Ross Murray's Border Report
Ross Murray
Ross Murray
is a freelance writer living in Stanstead, Quebec. You can reach him at
Posted 08.10.05
Stanstead, Quebec


Nuke the zukes

The thing with zucchini is that, as a food, it's really only so-so.

You rarely hear someone saying, "Mmmm, there's nothing like crunching into that first crisp zucchini straight off the vine."

Or, "Those darn neighbour kids have been in the garden again and they've eaten all the zucchini!"

Zucchini is primarily what I call a "hidden food" - not eaten on its own but hidden in other foods, such as muffins, stir fries and casseroles. Before tucking into a serving of Deb's lasagna, for instance, our kids are savvy enough to hesitate and say, "Is there any zucchini in here?"

Enter "zucchini" on Canadian Living's website and you'll come up with 114 recipes, only thirteen of which actually have "zucchini" in their name, including "Zucchini Ribbons," which you don't even want to know about.

See? Hidden food.

There's a reason for this. Zucchini is a vegetable with an identity crisis. It doesn't know what it wants to be. Is it crisp or soggy? Is it a pleasure or an obligation? ("Eat your Zucchini Ribbons. They're good for you.")

And yet, almost every backyard gardener grows zucchini. Why? Because you really have to botch things badly not to produce a crop. This year, thanks to the hot, wet weather and the fact that Deb may have gone a little nuts when she was planting, our zucchinis are earlier, bigger and more abundant than we've ever seen.

While they were still edible, last week I picked most of the biggest zucchinis. I immediately regretted it. I should have left one behind to continue growing to win the "Largest Zucchini" prize at the Ayer's Cliff Fair. As far as I know, this is the only practical reason for growing zucchinis.

So what had I planned to do with the first of many armloads of zucchinis? The same we do every year: grate and freeze them.

But then the unthinkable happened. Digging into the bottom of our freezer I came upon bags and bags of last year's grated zucchini. We'd lapped ourselves.

Now we're going to have to come up with other ways to dispose of the stuff. As of this writing, I've just made my second batch of zucchini-chili relish. It's good stuff but we'll need to eat a lot of hot dogs to use it all. Oh, and by the way, family and friends, guess what you're all getting for Christmas this year?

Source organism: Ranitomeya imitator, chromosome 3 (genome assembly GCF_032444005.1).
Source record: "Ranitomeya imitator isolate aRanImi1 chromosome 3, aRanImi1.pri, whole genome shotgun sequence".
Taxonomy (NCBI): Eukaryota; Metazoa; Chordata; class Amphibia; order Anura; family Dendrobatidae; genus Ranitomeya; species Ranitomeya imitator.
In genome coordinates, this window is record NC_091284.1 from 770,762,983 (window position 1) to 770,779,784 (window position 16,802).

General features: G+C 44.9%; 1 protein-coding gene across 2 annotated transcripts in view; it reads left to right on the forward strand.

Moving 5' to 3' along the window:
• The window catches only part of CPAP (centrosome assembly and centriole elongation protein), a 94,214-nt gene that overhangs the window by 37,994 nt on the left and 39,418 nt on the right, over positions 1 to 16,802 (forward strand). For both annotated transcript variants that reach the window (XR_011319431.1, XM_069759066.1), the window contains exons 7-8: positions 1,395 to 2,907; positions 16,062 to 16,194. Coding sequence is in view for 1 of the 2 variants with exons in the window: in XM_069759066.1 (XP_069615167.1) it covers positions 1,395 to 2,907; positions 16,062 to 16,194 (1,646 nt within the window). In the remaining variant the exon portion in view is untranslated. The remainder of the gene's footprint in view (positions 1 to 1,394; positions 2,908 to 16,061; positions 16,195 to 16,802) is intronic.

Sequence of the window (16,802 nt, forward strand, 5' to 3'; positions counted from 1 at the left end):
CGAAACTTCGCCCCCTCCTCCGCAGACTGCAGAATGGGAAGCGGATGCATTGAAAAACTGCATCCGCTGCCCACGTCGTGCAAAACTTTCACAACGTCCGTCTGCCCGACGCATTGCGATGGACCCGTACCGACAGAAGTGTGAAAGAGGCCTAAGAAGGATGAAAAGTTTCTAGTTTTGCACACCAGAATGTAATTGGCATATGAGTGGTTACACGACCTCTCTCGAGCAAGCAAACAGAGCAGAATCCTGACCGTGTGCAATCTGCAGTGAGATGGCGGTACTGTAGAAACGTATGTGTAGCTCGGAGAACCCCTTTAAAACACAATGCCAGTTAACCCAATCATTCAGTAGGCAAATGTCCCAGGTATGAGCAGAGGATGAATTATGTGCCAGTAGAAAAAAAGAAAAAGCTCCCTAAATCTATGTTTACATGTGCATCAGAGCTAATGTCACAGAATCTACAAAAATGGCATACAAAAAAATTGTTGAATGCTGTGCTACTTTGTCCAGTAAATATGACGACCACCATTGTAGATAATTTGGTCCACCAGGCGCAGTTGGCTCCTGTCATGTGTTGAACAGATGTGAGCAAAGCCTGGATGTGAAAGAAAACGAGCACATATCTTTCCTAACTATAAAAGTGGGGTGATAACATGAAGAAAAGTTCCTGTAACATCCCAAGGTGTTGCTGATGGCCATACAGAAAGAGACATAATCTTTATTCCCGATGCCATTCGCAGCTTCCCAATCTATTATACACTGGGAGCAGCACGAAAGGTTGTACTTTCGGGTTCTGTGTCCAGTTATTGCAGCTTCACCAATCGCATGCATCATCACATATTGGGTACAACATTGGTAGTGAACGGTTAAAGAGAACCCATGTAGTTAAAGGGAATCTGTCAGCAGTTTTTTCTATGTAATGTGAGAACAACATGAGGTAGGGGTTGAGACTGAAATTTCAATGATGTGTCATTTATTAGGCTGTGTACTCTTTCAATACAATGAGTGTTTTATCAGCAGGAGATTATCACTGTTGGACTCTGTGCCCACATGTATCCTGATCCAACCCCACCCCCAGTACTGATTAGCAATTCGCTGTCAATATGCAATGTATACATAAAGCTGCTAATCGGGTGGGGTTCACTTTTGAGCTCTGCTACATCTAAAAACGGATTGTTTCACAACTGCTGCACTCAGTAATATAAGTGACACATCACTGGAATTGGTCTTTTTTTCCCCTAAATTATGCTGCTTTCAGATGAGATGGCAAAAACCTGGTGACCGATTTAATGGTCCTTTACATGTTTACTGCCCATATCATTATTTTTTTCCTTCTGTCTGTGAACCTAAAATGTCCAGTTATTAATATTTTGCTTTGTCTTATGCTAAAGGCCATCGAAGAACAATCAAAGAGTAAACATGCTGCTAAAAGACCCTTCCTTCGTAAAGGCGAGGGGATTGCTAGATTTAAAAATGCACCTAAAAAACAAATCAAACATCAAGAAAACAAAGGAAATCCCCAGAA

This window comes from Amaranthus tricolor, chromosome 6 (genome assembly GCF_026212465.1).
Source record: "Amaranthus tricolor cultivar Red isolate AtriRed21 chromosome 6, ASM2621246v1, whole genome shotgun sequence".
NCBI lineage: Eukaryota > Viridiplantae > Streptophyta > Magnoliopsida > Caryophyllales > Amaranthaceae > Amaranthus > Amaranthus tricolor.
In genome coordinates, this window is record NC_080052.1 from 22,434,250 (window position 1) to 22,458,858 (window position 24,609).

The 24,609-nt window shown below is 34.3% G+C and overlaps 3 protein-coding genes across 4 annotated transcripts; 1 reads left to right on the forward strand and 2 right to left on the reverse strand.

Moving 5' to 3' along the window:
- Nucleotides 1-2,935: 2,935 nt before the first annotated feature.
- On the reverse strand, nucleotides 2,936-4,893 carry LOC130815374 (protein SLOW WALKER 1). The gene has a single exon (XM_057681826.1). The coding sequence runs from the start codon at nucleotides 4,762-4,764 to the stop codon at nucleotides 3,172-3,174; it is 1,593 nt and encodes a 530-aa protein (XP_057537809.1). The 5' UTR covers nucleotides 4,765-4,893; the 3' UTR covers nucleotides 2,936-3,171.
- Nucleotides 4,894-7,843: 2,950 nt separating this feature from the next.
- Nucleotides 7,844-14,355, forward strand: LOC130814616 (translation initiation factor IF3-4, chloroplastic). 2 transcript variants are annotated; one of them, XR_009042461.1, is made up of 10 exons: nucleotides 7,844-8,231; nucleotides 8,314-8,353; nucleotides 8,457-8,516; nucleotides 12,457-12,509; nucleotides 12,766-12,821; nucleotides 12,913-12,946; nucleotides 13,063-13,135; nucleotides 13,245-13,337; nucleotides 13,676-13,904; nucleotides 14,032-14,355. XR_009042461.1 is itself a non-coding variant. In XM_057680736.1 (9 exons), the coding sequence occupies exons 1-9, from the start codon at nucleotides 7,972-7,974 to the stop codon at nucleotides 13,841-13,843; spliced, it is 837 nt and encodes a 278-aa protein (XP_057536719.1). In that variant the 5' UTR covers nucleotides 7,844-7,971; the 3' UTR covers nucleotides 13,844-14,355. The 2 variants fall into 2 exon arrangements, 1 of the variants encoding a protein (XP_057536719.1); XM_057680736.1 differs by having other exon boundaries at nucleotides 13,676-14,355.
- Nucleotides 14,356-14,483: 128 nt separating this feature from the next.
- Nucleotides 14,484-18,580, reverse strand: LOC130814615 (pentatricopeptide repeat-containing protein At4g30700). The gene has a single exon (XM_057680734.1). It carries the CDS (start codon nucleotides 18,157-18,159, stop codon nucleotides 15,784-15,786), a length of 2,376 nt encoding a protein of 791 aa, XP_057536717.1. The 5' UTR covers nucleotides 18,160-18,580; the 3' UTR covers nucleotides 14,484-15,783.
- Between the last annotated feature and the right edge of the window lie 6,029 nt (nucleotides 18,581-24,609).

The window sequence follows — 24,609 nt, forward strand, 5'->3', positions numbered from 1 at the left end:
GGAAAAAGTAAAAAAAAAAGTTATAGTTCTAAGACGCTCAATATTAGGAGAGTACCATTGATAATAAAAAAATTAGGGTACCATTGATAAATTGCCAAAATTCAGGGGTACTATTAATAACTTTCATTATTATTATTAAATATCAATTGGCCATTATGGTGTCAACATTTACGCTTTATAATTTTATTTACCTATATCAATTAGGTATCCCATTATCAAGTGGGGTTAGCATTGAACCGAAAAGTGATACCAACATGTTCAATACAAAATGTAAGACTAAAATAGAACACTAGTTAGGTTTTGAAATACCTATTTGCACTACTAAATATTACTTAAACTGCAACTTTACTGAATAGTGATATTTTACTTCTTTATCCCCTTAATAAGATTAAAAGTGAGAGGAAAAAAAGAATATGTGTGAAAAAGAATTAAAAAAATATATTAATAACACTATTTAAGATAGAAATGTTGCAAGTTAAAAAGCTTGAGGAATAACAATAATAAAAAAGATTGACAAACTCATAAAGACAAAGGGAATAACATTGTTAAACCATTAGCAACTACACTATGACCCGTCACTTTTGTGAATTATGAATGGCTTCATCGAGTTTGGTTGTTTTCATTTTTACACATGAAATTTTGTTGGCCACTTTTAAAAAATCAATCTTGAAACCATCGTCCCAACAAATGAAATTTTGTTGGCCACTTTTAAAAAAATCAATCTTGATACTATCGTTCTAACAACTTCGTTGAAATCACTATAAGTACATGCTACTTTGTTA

Deb, meanwhile, has deluded herself into thinking the kids love this recipe she dug out called "Greek Zucchini Squares." Diced zucchini, Bisquick, feta cheese. I'm surprised Hostess doesn't market this - "It's a meal! It's a dessert!"

Just as desperate, I find myself imagining other ways to use up zucchini:

- footwear;

- doorstops;

- create a religion based on zucchini worship - could win the endorsement of a Hollywood celebrity who's attracted to vegetables, say Katie Holmes;

- zuchinni puppets;

- make Halloween zuchin-o-lanterns;

- compost.

We're going to run into the same problem with our cucumbers. We're about to get a huge crop and we still have jars and jars of last year's dill pickles. For that matter, we have jars of bread-and-butters from 2003 and a jar of dilled beans that goes back to 2001. The latter will be appearing sometime soon on an episode of "Fear Factor."

That's the problem with gardens: everything ripens at once. At first, you can't wait for that fresh lettuce. And then, you can't wait to get through all that lettuce. But you don't want to throw it away. So you beg your neighbours to take some. But they all have lettuce too. These truly are the salad days.

Beets, beans, peas: they're all ready to eat now. So why do we create this pressure for ourselves? Why stress over planting a garden only to fret about eating it all? The only reason I can figure is that a garden is one less patch of grass to mow.